- In the aftermath of Hurricane Florence, a number of grocers have reopened or are in the recovery stage, working to open their doors as soon as possible. Publix, Target, Harris Teeter, Food Lion, Aldi, Walmart and Winn-Dixie are among the grocery stores that operate in the hardest hit areas of the Carolinas.
- Currently, customers in affected areas are advised to check company websites, where grocers are posting updates about store conditions and closure status. Though most stores did shut down during the peak of the storm for the safety of their employees and customers, many stores tried to stay open as long as possible.
- A number of retailers are doing what they can to support community relief efforts, including sending supplies and gathering donations for the American Red Cross.
As communities have seen in the past, grocers play a key role before, during and after storms — providing supplies, supporting relief efforts and helping neighbors get back on their feet once damage has occurred.
While Florence was not as severe as first predicted, it still left hundreds of thousands of people without power, and downpours have flooded many areas. More than 30 lives were lost because of the storm.
The storm has posed significant challenges for grocers. Ahead of the storm, many stores ran out of essentials, showing how seriously customers took the official warnings. In the aftermath, some stores are finding it difficult to keep their shelves stocked with supplies because of road closures, fallen trees and flooding. Others, despite their wishes to open up, are not safe to do so and are trying to serve as many customers as possible with limited locations.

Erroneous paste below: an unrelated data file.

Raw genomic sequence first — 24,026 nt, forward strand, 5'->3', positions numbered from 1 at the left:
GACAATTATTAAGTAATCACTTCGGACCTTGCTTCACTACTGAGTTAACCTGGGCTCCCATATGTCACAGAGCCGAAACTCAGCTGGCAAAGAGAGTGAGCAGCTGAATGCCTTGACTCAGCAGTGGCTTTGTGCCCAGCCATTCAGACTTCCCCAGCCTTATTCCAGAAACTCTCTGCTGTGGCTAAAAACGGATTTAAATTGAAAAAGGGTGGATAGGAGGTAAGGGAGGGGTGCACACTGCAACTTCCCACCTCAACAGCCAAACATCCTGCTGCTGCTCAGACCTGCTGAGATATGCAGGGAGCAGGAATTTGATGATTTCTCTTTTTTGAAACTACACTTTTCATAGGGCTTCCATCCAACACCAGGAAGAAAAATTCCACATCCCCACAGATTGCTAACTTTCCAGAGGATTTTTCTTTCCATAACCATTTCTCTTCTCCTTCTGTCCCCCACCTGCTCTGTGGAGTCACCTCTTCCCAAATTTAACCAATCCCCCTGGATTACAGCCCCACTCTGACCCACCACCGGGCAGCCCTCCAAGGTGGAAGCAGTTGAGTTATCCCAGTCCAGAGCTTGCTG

Stores that have reopened were greeted by a hectic scene. On Saturday, Harris Teeter in Wilmington, N.C., opened to more than 500 anxious customers who had been without a grocery store for four days. On Monday, residents and evacuees in Lumberton, N.C., rushed to Fresh Foods IGA when it opened for business, allowing them to restock their supplies and even get fresh foods, thanks to the store’s generator. The store allowed only about a dozen people in at a time, despite long lines outside.
Grocery stores across the Southeast stepped up to help local communities. During the height of the storm, Publix helped a hospital stay open by loaning a generator. Without it, the emergency department would have shut down. Since relief efforts began, Walmart sent large supplies of bottled water, food and batteries, while Harris Teeter, Southeastern Grocers, Food Lion, Kroger and Publix are all raising funds for the American Red Cross to help victims recover.